DEARBORN — The Dearborn Public School District is tackling the issue of an overcrowded student population in both Fordson High School and Dearborn High School.
By contrast, Edsel Ford High School is below the limit at about 1,300 students, with room for more.
Approximately 2,700 students occupy Fordson High and just around 2,100 occupy Dearborn High. According to Superintendent Glenn Maleyko, the projected numbers for next year are 2,894 and 2,068 students, respectively.
Fordson ideally caps at 2,300 students and Dearborn at 1,800.
The average class size in these schools currently stands at 30 students per class.
Research, as well as those who experience the overpopulation first-hand, suggest this issue hinders teachers’ efforts and ultimately student progress.
The negative effect on teachers and students
Educators carry a weighty responsibility on their shoulders as they manage a classroom full of underage students on their own. Other than organizing lesson plans, teaching classes and evaluating student progress, they first and foremost have to interact with their students, encourage them and maintain a disciplined environment, in order to accomplish the latter.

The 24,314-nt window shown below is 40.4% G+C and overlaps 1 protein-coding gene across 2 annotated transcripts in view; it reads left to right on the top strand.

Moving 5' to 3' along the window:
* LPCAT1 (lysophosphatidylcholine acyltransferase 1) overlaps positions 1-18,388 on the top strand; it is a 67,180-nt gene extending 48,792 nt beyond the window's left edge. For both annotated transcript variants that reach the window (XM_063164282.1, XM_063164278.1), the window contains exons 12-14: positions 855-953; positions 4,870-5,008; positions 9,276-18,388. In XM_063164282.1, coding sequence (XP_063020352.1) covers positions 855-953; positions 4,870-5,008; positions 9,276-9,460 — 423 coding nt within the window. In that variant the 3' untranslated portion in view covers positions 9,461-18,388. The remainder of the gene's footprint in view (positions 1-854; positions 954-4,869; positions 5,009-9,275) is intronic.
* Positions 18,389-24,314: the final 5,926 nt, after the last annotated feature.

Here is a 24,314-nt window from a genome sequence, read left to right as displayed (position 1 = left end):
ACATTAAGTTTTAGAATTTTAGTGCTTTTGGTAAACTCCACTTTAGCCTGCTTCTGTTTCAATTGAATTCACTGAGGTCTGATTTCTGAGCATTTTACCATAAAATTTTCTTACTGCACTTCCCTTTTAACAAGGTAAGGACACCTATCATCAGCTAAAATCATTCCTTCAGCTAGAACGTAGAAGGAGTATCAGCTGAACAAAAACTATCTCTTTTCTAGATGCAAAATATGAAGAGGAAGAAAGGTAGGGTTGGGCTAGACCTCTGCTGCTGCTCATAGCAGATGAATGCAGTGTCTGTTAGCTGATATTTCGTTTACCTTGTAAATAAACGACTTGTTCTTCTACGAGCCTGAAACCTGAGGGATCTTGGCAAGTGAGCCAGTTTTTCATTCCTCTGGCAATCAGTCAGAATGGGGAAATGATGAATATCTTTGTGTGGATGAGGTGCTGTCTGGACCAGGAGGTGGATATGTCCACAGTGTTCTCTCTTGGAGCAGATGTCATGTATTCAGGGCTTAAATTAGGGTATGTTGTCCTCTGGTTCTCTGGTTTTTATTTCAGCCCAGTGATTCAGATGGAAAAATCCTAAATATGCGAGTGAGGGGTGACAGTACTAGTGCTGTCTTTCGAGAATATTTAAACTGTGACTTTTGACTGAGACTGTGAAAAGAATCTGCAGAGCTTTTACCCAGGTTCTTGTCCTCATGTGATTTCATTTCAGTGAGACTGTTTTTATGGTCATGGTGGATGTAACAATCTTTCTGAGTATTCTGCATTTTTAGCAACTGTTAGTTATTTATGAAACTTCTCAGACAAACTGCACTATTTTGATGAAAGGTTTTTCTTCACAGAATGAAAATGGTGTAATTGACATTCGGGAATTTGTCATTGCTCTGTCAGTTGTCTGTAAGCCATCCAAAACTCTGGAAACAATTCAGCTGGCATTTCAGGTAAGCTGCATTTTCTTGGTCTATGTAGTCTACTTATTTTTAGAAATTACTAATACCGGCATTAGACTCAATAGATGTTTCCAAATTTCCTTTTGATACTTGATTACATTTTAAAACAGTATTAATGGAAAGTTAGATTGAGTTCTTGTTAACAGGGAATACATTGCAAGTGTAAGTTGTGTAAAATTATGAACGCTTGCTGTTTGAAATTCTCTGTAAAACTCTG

However, teachers in the Dearborn Public School district find the overcapacity to be a barrier when it comes to covering all of that.
A 25-year veteran educator, who teaches at one of the two overcrowded schools, told The AANews that the issue is noticeable in the hallways and that no numbers are needed to prove it.
“If you walk down the hallway at any given time, there is no physical space to walk,” she said.
At the start of her career, the class capped at 25 students. But now, she has a class of 32 students.
She explained that the effect plays out in terms of not being able to meet all of the students’ needs, both academic and social, with an average of 30 students in each class.
“They have a lot of needs,” the teacher said. “You can’t meet their academic needs if you can’t meet their social needs. And even social workers can’t meet their needs alone, so teachers have had to take on different roles.”
She added that even though teachers are doing a good job accommodating, both they and students are experiencing stress more than ever. She said that even those kids who don’t have social issues but only need their academic needs met, suffer because there is a “longer wait time.”
“I meet a lot more kids after school than I’ve ever done,” she said. “They extend two to three hours half the week.”